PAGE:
DETAILS In order that the invention may be fully understood, one example thereof as applied to a separations process will now be describedwith reference to the accompanying flow sheet which is a flow sheet illustrating the basic separations steps embodying the invention.

In general, concentrates of PGMs and gold are obtained in the form of matte leach residuesor sludges and the PGMs and goldv are processed from this stage in order to separate and purify them.

In this example a matte leach sludge containing PGMs and gold is treated according to the following general procedure which also embodies the results and processes of a specific example wherein the quantities of different reagents actually added are given in parentheses throughout the description.

The sludge used as a starting material in this embodiment contained the following:

Element 7: Element 7:

Platinum (Pt) 6.92 Copper (Cu) 6.9l Palladium (Pd) 3.04 Cobalt (Co) 0.19 Gold (Au) 0.59 Iron (Fe) 4.57 Rhodium (Rh) 0.32 Magnesia (MgO) 0.35 Ruthenium (Ru) 0.60 Nickel (Ni) 3.50 Iridium (Ir) 008 Organic matter [Cn(H O),,,] 23.1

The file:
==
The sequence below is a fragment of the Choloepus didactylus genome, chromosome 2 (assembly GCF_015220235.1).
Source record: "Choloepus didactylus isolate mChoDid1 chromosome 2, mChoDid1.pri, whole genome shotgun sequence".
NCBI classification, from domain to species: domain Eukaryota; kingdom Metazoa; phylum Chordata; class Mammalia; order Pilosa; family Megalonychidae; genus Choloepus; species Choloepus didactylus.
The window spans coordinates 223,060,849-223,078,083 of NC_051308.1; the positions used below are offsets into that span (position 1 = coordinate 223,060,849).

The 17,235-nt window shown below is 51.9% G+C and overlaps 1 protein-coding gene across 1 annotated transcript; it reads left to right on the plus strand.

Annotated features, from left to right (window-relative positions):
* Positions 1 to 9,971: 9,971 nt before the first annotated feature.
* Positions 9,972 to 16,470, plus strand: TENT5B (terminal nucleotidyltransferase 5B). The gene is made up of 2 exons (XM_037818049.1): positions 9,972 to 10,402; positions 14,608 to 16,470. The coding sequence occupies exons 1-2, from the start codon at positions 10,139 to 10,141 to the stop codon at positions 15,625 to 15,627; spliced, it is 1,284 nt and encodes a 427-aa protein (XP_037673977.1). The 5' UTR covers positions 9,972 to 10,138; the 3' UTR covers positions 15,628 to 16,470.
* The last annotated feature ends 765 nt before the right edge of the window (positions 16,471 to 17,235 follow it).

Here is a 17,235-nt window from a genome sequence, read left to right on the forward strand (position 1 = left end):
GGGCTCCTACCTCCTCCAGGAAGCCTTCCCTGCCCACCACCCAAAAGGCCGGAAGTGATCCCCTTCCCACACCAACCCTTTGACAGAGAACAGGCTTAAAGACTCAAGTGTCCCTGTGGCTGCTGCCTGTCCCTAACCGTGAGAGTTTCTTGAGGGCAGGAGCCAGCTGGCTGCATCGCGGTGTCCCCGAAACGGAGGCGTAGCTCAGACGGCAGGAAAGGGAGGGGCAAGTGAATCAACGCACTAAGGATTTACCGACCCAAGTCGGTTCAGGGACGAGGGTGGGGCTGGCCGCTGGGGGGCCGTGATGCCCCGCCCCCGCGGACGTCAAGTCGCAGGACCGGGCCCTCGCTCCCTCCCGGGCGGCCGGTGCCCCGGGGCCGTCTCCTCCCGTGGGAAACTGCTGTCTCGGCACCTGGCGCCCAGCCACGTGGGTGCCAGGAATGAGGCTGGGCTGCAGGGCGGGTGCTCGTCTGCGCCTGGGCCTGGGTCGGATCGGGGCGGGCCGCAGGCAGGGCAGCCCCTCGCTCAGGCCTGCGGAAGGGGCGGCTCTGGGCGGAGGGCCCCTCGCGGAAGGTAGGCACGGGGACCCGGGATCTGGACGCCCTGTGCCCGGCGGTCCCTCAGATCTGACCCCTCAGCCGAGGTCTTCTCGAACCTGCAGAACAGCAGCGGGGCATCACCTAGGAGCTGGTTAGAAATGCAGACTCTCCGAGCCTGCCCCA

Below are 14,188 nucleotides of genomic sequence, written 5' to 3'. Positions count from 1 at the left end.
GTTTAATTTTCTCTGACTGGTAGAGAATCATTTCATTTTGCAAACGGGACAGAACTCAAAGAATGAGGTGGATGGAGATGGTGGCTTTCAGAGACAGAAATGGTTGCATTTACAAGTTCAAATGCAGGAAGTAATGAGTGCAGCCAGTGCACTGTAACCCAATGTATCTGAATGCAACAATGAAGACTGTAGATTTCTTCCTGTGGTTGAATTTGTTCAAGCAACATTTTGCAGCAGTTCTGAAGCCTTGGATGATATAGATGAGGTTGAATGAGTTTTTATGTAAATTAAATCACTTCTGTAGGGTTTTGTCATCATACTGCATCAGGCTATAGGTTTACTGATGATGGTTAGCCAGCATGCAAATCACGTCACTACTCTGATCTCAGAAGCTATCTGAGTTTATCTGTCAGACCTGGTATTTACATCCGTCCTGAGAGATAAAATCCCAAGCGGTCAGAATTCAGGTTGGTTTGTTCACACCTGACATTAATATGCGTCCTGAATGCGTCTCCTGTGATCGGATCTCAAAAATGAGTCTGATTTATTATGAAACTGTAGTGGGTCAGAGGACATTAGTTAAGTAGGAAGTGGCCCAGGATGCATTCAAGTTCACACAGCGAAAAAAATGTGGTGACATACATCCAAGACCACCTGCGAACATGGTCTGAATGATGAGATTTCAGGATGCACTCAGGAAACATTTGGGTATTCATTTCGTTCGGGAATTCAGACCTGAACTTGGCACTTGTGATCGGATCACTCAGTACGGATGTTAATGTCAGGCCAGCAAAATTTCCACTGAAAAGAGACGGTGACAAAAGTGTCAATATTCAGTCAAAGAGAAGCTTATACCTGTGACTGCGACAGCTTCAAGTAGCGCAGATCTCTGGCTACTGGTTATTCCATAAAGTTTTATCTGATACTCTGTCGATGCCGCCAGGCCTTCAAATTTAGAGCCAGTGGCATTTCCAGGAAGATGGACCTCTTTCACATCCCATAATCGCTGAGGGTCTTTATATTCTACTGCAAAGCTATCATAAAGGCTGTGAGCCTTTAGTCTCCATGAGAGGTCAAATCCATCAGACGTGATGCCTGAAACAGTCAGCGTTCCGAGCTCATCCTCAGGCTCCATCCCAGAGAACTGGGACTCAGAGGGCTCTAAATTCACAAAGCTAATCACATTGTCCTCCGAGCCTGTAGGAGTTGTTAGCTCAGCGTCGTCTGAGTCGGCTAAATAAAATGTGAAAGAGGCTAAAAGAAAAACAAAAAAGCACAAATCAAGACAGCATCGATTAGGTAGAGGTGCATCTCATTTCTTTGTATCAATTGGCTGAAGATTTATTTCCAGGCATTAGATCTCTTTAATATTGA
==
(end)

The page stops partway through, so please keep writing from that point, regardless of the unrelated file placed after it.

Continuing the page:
Potassium (K) 0.03 Silver (Ag) 0.03 Silica (SiO 12.92

Sodium (Na) 9.25 Alumina (A1 0 3.60 Sulphur (Total) (S) l9.63 Antimony (Sb) 0.05 Tellurium (Te) 0.29 Bismuth (Bi) 0.1 l Zinc (Zn) 0.00l Calcium Oxide (CaO) 0.49 Other 0 H O (By diff) 3.43

and a flux to form an alloy of PGMs, gold and lead, re-

Firstly 2.5 kg of the sludge was roasted in a stream of moving the slag formed and subsequently subjecting 60 air at 600C for two hours in order to convert any sulthe alloy to a nitric acid leach to remove lead and an aqua regia leach to remove platinum, palladium, gold and some rhodium from the ruthenium and/or iridium.

Further features of the invention provide for the above-defined steps to be carried out on the residue obtained from an initial aqua regia leaching step, for the rhodium dissolved in the aqua regia leach after alloying to be rendered aqua regia insoluble by heating to about phides and free sulphur to oxides at stage 1.

The roasted material was boiled at stage 2 for two hours with 20% H (3 1) under reflux with stirring, cooled to i C and filtered to dissolve the bulk of the base metals present.

To the filtrate calcium oxide (CaO) was added at stage 3 to precipitate all the nickel, copper, PGMs and gold in the filtrate. This precipitate was kept and con- 3 tained 30 mg platinum, 100 mg palladium, 10 mg gold,

50 mg rhodium and 40 mg iridium. in practice this precipitate would be recycled to a matte smelter.